March 14, 2017 - 3:51pm EST by
2017 2018
Price: 44.50 EPS 2.74 3.01
Shares Out. (in M): 197 P/E 15.5 14.2
Market Cap (in $M): 8,375 P/FCF 14.0 11.5
Net Debt (in $M): 3,995 EBIT 915 986
TEV (in $M): 12,370 TEV/EBIT 13.5 12.5

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Thesis:  Defensive high-margin excellent business with attractive FCF, aligned management and a catalyst in its pending sale/spin of large, non-core division called Diversey (important accounting change described below)



The company has very good disclosure, has had several investor days explaining the business in detail with full slide decks, etc. available on its IR site, so I’ll stick with the highlights and my summary viewpoint on the three segments (Food Care, Product Care, Diversey).



Food Care:

  • Produces packaging for protein producers, which is actually far more interesting than it sounds; for example, the film you see in the supermarket covering a tray of ground beef is much more than a basic plastic cover, it’s actually a highly engineered multilayered material that is there to ensure product safety and increase shelf life.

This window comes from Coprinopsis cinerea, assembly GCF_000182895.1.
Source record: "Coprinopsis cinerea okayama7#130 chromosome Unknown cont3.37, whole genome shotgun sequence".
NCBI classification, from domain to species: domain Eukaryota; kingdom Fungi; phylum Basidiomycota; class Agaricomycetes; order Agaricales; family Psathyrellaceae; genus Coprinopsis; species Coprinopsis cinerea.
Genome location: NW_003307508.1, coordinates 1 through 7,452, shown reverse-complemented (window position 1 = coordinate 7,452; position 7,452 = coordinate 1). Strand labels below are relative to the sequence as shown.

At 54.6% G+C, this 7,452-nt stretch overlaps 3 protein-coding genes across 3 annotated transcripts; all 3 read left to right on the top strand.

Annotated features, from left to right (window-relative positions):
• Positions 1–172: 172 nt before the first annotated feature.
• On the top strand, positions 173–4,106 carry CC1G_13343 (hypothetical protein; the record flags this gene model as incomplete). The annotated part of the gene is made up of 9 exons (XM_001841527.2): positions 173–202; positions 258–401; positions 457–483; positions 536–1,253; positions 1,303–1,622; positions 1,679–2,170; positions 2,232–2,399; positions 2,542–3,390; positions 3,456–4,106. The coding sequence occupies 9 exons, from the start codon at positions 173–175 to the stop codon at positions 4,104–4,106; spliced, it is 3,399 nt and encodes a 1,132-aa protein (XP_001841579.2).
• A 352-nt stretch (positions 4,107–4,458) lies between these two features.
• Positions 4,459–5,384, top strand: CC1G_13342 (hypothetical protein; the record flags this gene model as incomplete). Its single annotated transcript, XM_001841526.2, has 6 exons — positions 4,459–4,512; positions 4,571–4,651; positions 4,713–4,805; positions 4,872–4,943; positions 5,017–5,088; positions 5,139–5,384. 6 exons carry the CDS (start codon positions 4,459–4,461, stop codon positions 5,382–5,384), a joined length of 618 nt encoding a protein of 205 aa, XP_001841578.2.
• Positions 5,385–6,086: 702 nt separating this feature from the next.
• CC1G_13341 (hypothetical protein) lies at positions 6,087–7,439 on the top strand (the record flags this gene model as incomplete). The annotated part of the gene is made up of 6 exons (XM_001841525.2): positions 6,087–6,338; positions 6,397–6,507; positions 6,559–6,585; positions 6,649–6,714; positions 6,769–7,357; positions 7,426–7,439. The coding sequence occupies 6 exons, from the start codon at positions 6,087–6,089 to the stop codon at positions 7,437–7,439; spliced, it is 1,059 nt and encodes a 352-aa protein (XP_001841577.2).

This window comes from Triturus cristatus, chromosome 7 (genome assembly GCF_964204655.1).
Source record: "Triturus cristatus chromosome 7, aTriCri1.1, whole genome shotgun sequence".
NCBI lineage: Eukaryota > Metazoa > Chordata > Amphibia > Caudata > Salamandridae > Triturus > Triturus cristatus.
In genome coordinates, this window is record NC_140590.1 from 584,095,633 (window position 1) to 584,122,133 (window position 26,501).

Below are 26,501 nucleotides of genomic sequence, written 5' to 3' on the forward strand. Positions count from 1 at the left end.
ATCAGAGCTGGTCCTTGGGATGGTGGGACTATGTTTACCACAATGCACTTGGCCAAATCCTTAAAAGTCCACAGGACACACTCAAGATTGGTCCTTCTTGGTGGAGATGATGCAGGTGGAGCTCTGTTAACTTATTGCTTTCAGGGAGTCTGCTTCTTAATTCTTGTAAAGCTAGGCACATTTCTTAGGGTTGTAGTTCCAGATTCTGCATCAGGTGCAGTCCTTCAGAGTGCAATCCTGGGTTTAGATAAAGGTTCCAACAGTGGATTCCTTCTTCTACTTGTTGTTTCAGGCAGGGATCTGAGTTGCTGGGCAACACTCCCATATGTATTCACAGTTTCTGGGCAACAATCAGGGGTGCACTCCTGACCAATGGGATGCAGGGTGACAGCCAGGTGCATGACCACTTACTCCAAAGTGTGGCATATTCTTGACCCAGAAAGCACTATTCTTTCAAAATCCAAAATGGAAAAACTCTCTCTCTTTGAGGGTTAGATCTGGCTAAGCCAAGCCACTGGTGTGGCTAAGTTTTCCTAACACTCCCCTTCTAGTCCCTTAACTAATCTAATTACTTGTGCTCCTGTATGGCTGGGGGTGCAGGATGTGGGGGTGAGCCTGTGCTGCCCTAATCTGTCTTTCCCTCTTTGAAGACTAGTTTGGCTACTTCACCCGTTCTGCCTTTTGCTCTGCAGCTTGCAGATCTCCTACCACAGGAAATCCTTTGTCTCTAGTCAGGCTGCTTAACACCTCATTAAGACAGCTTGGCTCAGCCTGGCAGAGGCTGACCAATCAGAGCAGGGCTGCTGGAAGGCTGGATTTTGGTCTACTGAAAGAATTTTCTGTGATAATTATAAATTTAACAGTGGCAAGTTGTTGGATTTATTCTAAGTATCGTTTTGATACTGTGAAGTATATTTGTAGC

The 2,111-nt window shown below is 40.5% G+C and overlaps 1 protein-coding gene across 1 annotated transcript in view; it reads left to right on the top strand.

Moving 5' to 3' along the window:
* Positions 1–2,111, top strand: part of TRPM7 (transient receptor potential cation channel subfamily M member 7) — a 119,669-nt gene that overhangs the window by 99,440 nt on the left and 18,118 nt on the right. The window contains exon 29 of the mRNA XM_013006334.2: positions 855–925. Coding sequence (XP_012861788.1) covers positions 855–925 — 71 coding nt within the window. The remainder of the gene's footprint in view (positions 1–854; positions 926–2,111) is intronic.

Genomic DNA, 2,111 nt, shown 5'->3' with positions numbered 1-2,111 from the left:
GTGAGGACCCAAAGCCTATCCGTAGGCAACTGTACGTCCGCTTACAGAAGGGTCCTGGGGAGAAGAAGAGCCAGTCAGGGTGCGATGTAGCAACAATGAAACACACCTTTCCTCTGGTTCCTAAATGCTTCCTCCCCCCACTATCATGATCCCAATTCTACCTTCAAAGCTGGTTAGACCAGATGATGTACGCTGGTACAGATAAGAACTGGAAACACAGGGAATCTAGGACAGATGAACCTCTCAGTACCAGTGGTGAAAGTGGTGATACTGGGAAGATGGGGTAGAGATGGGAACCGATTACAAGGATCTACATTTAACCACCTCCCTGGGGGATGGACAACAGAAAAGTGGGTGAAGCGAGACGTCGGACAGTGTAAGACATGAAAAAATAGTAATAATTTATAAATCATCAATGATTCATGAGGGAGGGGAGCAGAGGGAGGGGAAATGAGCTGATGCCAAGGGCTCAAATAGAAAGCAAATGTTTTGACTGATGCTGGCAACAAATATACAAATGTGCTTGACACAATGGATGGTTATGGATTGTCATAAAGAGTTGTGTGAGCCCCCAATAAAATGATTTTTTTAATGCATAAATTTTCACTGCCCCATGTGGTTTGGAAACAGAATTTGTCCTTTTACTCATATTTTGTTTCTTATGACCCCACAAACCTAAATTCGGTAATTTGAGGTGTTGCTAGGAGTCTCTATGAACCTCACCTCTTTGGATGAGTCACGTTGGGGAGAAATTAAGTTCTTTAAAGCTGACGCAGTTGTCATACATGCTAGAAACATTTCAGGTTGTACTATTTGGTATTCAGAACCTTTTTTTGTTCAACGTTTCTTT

• Food Care business is a strategic $3.2 billion dollar global franchise with 20.5% EBITDA margins where Sealed Air has dominant market share with ~58% of the revenue coming from outside of North America.   It’s fair to say that if you were on the production floor of any major protein producer worldwide, you would likely find a Sealed Air machine at the end of each line.

  • Employs a razor and blade model as the company sells both the equipment as well as the consumable feedstock creating a recurring revenue stream.  The real key to the product is food safety which is paramount to the customer as all packaging must be specified and also obtain regulatory approval.  This is important as it creates high barriers to entry and keeps out low cost foreign materials.  Additionally, unlike in other packaging businesses, the material here is a critical component of the value chain, but only a small portion of the customer’s cost structure, giving Sealed Air price power.  The long term secular trends are on their side as emerging market protein consumption grows, as does the need for a safe food chain.